Do I need Strength Training?

Muscle mass naturally diminishes with age. “If you don’t do anything to replace the lean muscle you lose, you’ll increase the percentage of fat in your body,” says Edward Laskowski, M.D., a physical medicine. Muscle strength peaks in your 20s, and then start to decline; 5 to7 lbs of muscle are lost every decade beginning at the age of 40 for both men and women. The secret to maintaining strong muscles and a healthy body in your later years is strength training. In a recent study at Tufts University, arthritis pain was reduced by 43% after a test group of older men and women completed a 16-week training program. Strength training proved to be as effective, if not more so, than medications in relieving pain associated with osteoarthritis; balance, flexibility and rheumatoid arthritis pain were similarly improved.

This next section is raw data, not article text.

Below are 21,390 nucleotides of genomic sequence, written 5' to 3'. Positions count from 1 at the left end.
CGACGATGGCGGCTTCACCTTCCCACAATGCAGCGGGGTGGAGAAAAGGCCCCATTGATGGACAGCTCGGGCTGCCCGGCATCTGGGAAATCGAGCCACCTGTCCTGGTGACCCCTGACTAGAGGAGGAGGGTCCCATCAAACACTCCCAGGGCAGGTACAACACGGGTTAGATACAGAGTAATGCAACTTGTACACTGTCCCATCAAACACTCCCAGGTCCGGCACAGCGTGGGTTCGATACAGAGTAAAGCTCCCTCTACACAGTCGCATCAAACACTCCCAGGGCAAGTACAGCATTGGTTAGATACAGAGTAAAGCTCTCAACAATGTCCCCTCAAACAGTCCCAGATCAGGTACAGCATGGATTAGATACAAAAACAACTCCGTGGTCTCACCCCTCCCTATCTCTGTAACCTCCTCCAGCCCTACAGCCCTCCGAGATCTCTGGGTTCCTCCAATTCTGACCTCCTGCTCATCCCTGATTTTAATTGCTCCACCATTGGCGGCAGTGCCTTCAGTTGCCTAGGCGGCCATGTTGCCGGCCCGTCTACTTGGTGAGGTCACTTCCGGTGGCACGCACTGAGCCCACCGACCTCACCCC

individuals are aided by this training; even at rest, muscles consume more calories than other body tissues, and with regular strength training the average metabolic rate increases by 15%. Training programs may also prevent and control prediabetes and diabetes; in a recent study of Hispanic man and woman, a 16-week program produced dramatic improvements in glucose control that are comparable to taking diabetes medication. Strength training builds bone density and lowers the incidence of fractures in osteoporosis patients. Weight training can also lift depression, and improve sleep quality